What fetal genetic disorders can you test for in pregnancy

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Recent technological breakthroughs have resulted in noninvasive prenatal testing (NIPT), which provides accurate information about common chromosomal abnormalities from a maternal blood test. NIPT delivers important information about the health of a pregnancy by revealing information about a baby’s genetic health risks.

What can NIPT reveal about chromosomes?

In order to know what NIPT can tell you about chromosomes, it’s important to know how chromosomes work. Chromosomes are structures inside the cells of the body that hold genes, the messages that tell the body how to grow and develop. Most people have two matching sets of 23 chromosomes.

This isn’t always the case though. Sometimes, a baby has an abnormal total number of chromosomes or chromosomes that have extra parts or parts missing. Depending on the chromosome involved, the pregnancy can have complications and the baby may have physical or developmental disabilities.

Which chromosomes can NIPT look out for?

Trisomy (meaning three copies of a chromosome) such as for chromosomes 13, 18, and 21 are the most common fetal trisomies that may not result in miscarriage:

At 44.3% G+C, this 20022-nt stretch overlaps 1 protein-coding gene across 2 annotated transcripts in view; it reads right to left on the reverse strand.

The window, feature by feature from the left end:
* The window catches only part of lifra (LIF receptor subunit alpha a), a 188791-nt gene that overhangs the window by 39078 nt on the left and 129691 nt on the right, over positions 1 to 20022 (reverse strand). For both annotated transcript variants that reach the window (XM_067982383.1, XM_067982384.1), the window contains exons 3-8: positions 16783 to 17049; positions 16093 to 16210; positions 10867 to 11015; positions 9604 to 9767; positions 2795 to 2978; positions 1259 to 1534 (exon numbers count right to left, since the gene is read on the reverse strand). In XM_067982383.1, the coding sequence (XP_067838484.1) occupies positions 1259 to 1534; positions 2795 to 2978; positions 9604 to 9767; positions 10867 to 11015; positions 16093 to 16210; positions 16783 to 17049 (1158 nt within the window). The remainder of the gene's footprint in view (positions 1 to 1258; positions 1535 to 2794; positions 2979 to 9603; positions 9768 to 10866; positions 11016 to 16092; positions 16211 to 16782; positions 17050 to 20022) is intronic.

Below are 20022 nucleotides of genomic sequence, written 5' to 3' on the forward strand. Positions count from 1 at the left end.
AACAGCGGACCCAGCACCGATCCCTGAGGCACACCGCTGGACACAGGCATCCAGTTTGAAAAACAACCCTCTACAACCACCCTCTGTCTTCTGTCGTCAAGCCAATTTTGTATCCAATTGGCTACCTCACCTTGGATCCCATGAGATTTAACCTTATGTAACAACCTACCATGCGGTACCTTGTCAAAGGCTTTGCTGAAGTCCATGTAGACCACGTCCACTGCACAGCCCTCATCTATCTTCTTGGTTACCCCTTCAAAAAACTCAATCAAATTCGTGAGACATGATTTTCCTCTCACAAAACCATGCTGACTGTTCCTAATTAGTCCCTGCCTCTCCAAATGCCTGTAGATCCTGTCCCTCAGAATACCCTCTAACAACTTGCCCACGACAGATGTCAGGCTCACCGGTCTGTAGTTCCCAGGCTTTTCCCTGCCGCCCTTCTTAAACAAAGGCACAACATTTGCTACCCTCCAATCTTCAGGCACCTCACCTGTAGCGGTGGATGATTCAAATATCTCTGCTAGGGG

• Trisomy 21 (Down syndrome)
  • Trisomy 18 (Edwards syndrome)
  • Trisomy 13 (Patau syndrome)

Other examples of chromosome changes that can occur are gender or sex chromosomes anomalies. A baby can have too few or too many X or Y chromosomes. These are generally more mild conditions. About 1 in every 500 babies will be born with a sex chromosome abnormality.

  • Turner syndrome (X)
  • Klinefelter Syndrome (XXY)
  • XXX and XYY Syndrome

How does noninvasive prenatal testing work?

Evolving pregnancy screening options like NIPT, offer early genetic screening for chromosomal conditions using just one tube of blood—as early as 10 weeks into a pregnancy. Noninvasive prenatal testing provides high detection rates, low false-positive results, and no risk to mother and baby.

Other prenatal screening and diagnostic tests may require more than one office visit, multiple blood draws, or carry a higher risk of false-positive results. Diagnostic tests, such as chorionic villus sampling (CVS) or amniocentesis, provide definite results for most chromosome conditions but have an associated risk of miscarriage.

To learn more about NIPT, tap the link below.

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Noninvasive prenatal testing (NIPT) is a screening test; it is not diagnostic. Results should be confirmed by diagnostic testing prior to making any pregnancy management decisions.

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